After what would be her last film, No Home Movie, Akerman remarked she did not think she could go back to the type of filming she did before: “Most of my films were touching on people but not in such a direct way…they were more into implosion than explosion.” As the director films in her mother’s apartment, returning to the matrix of all of her films’ interiors, she embraces the directness of the home movie form to redesign analogues for the intricate relationship of symbiosis and distance between herself and her mother.
The affective map managed by Chantal Akerman, the person and the artist, had always involved a tension between abstract evocation and concrete dailyness, between charged silences and deeply felt and expressed emotions. Thus, the film’s emotional immediacy has to be understood alongside the filmmaker’s characteristic indirection, the kitchen talks along with the desert shots.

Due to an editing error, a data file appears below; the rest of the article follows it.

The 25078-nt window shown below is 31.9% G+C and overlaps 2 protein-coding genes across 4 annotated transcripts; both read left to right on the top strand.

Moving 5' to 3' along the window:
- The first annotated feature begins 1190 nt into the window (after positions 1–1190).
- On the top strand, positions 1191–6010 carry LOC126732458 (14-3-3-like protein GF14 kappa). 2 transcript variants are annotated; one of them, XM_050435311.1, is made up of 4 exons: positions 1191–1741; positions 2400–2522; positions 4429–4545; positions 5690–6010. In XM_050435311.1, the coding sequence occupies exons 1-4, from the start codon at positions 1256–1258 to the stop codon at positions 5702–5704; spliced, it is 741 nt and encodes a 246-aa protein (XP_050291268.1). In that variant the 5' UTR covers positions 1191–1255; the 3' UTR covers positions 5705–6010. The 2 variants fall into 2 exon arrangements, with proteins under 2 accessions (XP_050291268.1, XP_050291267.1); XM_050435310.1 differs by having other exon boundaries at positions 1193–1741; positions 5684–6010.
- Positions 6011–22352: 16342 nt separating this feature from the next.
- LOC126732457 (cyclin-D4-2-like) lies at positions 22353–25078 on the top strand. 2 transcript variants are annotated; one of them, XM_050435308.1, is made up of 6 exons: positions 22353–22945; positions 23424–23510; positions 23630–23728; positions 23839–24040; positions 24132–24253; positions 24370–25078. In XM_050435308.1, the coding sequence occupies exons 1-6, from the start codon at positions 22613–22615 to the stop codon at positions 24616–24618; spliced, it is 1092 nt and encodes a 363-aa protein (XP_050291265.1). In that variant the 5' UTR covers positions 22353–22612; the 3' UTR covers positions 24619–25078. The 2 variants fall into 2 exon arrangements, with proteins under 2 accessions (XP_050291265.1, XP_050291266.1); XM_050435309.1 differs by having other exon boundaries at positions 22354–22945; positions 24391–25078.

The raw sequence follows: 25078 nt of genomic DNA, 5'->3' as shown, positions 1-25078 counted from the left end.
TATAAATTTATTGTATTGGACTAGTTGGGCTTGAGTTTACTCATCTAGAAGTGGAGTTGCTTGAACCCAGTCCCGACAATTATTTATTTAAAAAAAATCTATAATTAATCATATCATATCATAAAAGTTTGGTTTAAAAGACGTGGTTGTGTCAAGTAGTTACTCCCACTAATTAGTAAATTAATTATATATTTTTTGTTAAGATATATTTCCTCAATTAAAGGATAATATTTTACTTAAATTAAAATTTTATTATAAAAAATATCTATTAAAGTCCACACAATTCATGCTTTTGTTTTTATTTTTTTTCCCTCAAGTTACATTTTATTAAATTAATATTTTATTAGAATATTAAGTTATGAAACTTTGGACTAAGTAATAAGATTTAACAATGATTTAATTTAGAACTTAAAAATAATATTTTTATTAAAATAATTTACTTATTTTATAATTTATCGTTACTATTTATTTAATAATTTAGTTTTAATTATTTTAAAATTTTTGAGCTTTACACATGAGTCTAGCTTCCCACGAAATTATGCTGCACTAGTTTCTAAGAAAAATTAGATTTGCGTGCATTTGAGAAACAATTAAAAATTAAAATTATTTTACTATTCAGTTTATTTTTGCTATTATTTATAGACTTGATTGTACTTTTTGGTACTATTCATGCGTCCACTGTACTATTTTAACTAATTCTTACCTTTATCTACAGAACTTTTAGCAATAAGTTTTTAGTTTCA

The conversations with her mother in particular are strikingly elemental, providing another register by which to grasp the artist’s transmutation of personal life into her films’ overlong and redundant dialogues. Here, in her last film, we actually hear the impossibly stretched and repeated goodbyes and terms of endearment that so elegantly hang over News from Home. At the kitchen table, Chantal spouts cliches to her mother as if to a child: “meat is protein, it builds muscles . . . the potato skin has vitamins.” She mouths Hebrew blessings with her mother to test “her” memory. That such simple exchanges happen within this apartment, the locus of all of Akerman’s ruminative thoughts, confirms this film’s astonishing accomplishment: to return to the source of one’s art, to maintain its everyday integrity, and to shape still yet another perfect film.